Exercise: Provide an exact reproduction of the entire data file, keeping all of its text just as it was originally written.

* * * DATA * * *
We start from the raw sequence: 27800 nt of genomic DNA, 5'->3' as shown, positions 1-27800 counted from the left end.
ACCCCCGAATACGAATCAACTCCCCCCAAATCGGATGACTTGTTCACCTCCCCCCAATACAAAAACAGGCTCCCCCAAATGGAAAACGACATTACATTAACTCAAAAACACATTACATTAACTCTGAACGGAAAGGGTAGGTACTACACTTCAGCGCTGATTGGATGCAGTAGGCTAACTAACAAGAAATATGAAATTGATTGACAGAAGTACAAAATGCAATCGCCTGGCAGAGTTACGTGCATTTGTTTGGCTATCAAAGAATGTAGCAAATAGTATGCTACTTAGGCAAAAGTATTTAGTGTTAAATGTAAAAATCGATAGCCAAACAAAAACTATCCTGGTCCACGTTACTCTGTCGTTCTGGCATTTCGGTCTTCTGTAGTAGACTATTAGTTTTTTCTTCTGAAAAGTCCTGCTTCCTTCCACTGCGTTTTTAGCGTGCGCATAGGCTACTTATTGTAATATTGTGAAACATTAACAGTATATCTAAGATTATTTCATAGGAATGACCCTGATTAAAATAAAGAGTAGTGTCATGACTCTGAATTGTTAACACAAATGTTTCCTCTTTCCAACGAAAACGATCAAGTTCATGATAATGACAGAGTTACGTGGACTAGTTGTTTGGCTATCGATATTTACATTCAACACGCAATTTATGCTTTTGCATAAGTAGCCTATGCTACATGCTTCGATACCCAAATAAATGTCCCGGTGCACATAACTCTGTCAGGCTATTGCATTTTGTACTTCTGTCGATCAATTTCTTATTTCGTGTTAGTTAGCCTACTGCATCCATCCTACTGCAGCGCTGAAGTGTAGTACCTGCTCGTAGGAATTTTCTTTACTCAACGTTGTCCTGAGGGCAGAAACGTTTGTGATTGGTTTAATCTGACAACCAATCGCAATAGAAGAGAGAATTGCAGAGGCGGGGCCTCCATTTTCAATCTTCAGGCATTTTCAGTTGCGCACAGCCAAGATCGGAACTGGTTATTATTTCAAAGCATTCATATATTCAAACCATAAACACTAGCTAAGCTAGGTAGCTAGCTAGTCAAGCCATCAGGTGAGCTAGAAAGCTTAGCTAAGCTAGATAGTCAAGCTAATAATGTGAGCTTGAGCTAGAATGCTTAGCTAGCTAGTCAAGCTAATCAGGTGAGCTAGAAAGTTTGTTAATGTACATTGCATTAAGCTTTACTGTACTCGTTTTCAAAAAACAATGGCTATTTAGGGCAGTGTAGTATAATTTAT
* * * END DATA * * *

We start from the raw sequence: 27800 nt of genomic DNA, 5'->3' as shown, positions 1-27800 counted from the left end.
ACCCCCGAATACGAATCAACTCCCCCCAAATCGGATGACTTGTTCACCTCCCCCCAATACAAAAACAGGCTCCCCCAAATGGAAAACGACATTACATTAACTCAAAAACACATTACATTAACTCTGAACGGAAAGGGTAGGTACTACACTTCAGCGCTGATTGGATGCAGTAGGCTAACTAACAAGAAATATGAAATTGATTGACAGAAGTACAAAATGCAATCGCCTGGCAGAGTTACGTGCATTTGTTTGGCTATCAAAGAATGTAGCAAATAGTATGCTACTTAGGCAAAAGTATTTAGTGTTAAATGTAAAAATCGATAGCCAAACAAAAACTATCCTGGTCCACGTTACTCTGTCGTTCTGGCATTTCGGTCTTCTGTAGTAGACTATTAGTTTTTTCTTCTGAAAAGTCCTGCTTCCTTCCACTGCGTTTTTAGCGTGCGCATAGGCTACTTATTGTAATATTGTGAAACATTAACAGTATATCTAAGATTATTTCATAGGAATGACCCTGATTAAAATAAAGAGTAGTGTCATGACTCTGAATTGTTAACACAAATGTTTCCTCTTTCCAACGAAAACGATCAAGTTCATGATAATGACAGAGTTACGTGGACTAGTTGTTTGGCTATCGATATTTACATTCAACACGCAATTTATGCTTTTGCATAAGTAGCCTATGCTACATGCTTCGATACCCAAATAAATGTCCCGGTGCACATAACTCTGTCAGGCTATTGCATTTTGTACTTCTGTCGATCAATTTCTTATTTCGTGTTAGTTAGCCTACTGCATCCATCCTACTGCAGCGCTGAAGTGTAGTACCTGCTCGTAGGAATTTTCTTTACTCAACGTTGTCCTGAGGGCAGAAACGTTTGTGATTGGTTTAATCTGACAACCAATCGCAATAGAAGAGAGAATTGCAGAGGCGGGGCCTCCATTTTCAATCTTCAGGCATTTTCAGTTGCGCACAGCCAAGATCGGAACTGGTTATTATTTCAAAGCATTCATATATTCAAACCATAAACACTAGCTAAGCTAGGTAGCTAGCTAGTCAAGCCATCAGGTGAGCTAGAAAGCTTAGCTAAGCTAGATAGTCAAGCTAATAATGTGAGCTTGAGCTAGAATGCTTAGCTAGCTAGTCAAGCTAATCAGGTGAGCTAGAAAGTTTGTTAATGTACATTGCATTAAGCTTTACTGTACTCGTTTTCAAAAAACAATGGCTATTTAGGGCAGTGTAGTATAATTTAT